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Can I Get in Trouble if My Friends Are Smoking Marijuana in the Car?


Although medical marijuana is legal, smoking in public spaces and buildings remains largely illegal and many residents opt instead to smoke on their own private property—or in it.

But is it legal to smoke marijuana in a car? What are the ramifications? And what could happen to you if you aren’t the individual or individuals smoking?

Ohio’s Marijuana and Driving Laws

Even though medical marijuana is legal and recreational marijuana has been largely decriminalized, driving under the influence (DUI) or operating a vehicle under the influence (OVI) is still very much illegal. While DUIs and OVIs usually relate to alcohol, you can still get in trouble for operating a vehicle under the influence of any substance that affects your ability to drive. In 2010, the Substance Abuse and Mental Health Services Administration (SAMHSA) released a report stating roughly 10 million Americans drove under the influence of illegal drugs in the previous year.

Ohio As a “Per Se” State

To prove that the driver of a vehicle is under the influence, officers must order a urinalysis or blood test. However, since THC can stay present in the bloodstream and urine of an individual for 4-5 weeks, it’s very difficult to gauge impairment at the time of testing.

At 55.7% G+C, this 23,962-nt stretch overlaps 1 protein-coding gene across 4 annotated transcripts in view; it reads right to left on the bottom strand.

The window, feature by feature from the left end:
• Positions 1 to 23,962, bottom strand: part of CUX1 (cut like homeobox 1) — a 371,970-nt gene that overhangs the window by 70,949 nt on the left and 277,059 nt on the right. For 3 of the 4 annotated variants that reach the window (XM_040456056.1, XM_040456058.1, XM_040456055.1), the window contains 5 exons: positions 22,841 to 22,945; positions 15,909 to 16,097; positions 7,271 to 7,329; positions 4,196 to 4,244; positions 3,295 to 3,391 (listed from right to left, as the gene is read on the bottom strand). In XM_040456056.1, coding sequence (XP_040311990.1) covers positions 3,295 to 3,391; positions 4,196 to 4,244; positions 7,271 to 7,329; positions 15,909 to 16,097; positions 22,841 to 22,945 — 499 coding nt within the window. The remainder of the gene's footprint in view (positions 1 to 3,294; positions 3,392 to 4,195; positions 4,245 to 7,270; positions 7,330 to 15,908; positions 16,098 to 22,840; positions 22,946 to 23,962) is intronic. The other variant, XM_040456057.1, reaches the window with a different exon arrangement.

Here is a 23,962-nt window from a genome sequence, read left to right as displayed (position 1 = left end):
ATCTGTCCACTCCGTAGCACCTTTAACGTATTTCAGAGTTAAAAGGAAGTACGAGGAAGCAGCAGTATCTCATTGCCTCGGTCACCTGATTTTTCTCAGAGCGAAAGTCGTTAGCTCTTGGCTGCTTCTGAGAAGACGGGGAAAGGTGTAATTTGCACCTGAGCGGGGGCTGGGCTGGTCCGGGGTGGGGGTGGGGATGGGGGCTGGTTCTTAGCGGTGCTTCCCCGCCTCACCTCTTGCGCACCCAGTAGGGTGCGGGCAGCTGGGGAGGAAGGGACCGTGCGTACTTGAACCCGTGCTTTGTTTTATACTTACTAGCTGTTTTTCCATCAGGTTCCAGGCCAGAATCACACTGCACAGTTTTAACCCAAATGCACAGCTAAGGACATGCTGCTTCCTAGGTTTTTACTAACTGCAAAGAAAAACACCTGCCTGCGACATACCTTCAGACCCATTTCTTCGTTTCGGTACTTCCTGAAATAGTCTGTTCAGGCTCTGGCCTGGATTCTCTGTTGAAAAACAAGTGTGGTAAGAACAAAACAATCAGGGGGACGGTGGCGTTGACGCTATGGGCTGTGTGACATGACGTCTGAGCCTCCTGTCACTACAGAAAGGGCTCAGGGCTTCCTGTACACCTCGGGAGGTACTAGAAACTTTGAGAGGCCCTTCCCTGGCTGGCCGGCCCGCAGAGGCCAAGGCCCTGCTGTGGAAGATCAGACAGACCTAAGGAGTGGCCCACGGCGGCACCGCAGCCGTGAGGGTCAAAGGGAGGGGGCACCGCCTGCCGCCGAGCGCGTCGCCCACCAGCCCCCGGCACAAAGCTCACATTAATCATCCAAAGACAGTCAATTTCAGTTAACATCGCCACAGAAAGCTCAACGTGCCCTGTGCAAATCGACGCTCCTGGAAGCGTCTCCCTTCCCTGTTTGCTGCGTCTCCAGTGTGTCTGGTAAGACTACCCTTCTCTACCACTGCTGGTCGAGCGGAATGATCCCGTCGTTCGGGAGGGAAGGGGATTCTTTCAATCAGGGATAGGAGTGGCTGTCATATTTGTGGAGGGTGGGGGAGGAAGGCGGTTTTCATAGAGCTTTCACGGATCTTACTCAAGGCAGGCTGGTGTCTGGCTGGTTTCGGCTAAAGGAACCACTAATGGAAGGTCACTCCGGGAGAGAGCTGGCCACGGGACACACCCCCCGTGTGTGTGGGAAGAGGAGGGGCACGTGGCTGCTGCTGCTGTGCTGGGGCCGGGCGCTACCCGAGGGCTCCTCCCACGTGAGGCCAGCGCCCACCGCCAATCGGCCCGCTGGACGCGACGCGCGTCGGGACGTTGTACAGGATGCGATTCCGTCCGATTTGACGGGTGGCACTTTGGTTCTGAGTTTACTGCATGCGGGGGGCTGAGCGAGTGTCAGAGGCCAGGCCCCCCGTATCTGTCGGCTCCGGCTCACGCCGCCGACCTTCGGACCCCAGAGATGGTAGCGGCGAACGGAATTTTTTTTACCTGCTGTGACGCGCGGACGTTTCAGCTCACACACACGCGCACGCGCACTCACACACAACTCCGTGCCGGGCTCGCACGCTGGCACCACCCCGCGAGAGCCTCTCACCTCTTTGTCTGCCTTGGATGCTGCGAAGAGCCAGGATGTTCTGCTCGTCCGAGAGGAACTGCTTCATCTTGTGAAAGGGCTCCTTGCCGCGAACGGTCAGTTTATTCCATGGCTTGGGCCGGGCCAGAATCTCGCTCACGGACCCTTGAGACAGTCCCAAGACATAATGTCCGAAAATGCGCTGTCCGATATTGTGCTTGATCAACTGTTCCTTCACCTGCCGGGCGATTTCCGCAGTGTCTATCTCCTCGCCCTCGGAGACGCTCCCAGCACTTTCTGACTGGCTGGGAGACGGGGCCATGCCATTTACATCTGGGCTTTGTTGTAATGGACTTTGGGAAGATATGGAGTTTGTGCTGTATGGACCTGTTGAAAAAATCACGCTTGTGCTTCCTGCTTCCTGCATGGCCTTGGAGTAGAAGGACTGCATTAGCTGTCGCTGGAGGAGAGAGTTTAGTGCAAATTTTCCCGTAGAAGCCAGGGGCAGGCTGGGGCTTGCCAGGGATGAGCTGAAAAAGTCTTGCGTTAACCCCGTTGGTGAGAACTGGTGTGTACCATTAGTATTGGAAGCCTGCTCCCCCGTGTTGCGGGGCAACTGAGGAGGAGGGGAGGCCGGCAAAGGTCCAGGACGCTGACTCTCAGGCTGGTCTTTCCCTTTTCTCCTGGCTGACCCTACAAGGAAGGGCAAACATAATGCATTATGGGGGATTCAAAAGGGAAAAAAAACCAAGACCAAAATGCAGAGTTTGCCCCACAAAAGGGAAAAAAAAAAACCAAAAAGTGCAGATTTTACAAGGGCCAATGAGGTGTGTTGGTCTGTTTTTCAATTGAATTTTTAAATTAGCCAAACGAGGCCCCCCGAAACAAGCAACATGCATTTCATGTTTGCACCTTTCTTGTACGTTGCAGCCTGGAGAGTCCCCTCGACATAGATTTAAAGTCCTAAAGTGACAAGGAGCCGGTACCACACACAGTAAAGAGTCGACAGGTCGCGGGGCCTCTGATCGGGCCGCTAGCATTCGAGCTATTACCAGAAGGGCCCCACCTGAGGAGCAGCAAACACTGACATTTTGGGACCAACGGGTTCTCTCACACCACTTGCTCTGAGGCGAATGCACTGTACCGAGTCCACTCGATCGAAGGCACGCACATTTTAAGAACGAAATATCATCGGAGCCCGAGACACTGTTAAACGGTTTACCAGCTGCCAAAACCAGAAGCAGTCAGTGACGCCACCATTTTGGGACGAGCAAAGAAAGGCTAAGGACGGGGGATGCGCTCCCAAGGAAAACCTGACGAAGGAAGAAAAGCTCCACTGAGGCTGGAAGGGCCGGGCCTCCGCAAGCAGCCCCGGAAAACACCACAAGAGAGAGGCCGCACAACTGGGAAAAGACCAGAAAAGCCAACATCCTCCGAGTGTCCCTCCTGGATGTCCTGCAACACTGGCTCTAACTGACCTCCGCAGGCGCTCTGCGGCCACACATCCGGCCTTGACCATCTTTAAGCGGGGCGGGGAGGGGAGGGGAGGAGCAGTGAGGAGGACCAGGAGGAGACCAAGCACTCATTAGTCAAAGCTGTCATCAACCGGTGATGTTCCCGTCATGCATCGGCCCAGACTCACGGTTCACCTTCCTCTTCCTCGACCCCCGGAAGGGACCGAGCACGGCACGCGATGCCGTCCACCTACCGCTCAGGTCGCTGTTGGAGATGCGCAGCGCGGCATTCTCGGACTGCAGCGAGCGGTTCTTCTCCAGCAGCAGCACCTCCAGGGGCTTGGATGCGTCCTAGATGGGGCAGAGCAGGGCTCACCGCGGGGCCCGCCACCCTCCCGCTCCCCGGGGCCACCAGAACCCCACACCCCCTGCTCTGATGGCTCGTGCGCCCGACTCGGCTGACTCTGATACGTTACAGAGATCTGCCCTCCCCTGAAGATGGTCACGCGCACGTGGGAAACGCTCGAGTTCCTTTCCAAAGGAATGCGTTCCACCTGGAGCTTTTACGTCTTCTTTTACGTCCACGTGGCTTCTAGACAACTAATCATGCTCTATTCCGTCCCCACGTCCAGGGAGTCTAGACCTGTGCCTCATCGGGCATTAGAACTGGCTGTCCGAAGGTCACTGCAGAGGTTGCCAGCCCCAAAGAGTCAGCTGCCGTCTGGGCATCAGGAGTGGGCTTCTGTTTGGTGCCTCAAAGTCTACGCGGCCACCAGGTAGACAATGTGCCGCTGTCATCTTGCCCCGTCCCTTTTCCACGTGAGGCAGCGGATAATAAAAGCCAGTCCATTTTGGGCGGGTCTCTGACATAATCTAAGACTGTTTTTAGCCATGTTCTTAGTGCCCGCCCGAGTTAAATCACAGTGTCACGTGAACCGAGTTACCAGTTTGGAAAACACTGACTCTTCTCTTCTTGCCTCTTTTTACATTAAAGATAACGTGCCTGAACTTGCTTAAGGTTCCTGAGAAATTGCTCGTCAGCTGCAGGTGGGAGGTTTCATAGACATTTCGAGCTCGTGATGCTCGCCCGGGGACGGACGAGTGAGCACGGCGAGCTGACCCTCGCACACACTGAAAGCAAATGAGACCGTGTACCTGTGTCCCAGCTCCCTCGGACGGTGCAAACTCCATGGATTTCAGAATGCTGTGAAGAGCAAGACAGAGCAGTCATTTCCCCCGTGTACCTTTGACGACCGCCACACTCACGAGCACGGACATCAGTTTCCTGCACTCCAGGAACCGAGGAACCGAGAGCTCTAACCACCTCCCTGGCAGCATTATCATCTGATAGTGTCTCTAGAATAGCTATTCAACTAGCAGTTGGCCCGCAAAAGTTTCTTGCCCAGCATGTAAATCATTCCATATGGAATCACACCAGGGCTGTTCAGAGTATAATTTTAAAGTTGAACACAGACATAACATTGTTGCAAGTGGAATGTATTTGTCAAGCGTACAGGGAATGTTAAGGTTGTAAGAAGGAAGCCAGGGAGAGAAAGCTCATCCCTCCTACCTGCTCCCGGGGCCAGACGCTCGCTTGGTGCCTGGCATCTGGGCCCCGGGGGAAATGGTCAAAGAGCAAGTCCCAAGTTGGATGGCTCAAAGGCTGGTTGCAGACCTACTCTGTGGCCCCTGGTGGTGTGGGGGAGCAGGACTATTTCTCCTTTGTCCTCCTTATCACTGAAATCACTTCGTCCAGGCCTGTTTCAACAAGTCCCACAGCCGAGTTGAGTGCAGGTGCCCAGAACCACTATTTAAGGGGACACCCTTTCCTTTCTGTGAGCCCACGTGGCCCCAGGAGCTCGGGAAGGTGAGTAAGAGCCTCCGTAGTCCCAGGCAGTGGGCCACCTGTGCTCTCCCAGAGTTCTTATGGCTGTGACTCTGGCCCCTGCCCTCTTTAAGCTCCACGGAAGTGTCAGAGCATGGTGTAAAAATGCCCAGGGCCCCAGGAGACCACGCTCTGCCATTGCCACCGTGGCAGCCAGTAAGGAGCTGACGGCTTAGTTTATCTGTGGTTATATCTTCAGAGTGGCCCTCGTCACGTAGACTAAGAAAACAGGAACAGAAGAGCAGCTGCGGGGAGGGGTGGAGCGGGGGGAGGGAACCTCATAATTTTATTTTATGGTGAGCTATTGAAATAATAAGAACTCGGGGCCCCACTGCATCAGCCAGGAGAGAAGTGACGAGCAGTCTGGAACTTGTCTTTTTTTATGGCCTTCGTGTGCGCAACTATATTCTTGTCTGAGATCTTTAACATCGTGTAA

Ohio is a “per se” limit state, meaning that there are certain limits for the amount of traceable drugs allowed in your system if you were pulled over. In Ohio, there are three ways an officer can charge a driver with a drug DUI:

  1. Surpassing the THC limits - THC in the amount of 2 ng/ml milliliter in blood or 10 ng/ml in urine.

  2. Surpassing the metabolite limits - THC metabolite in the amount of 50 ng/ml of blood or 35 ng/ml of urine.

  3. Showing visible signs of impairment - The individual is exhibiting signs of impairment due to the influence of drugs, alcohol, or some combination of both and has a marijuana metabolite concentration 5ng/ml in the blood or 15 ng/ml in urine.

It should be noted that a doctor’s prescription is not a valid excuse to drive under the influence of any drug that relates to motor skills or can lead to impaired driving. You can still be charged with a DUI or OVI if you have a medical marijuana prescription.

We Can Answer Your Legal Questions Regarding Marijuana

If you have had a run in with the law, look no further than The Meranda Law Firm. Our seasoned Ohio criminal defense attorneys can help answer any of your questions and defend you against DUI charges.

Contact The Meranda Law Firm at (614) 707-4239 for a no-fee consultation to discuss your legal matters.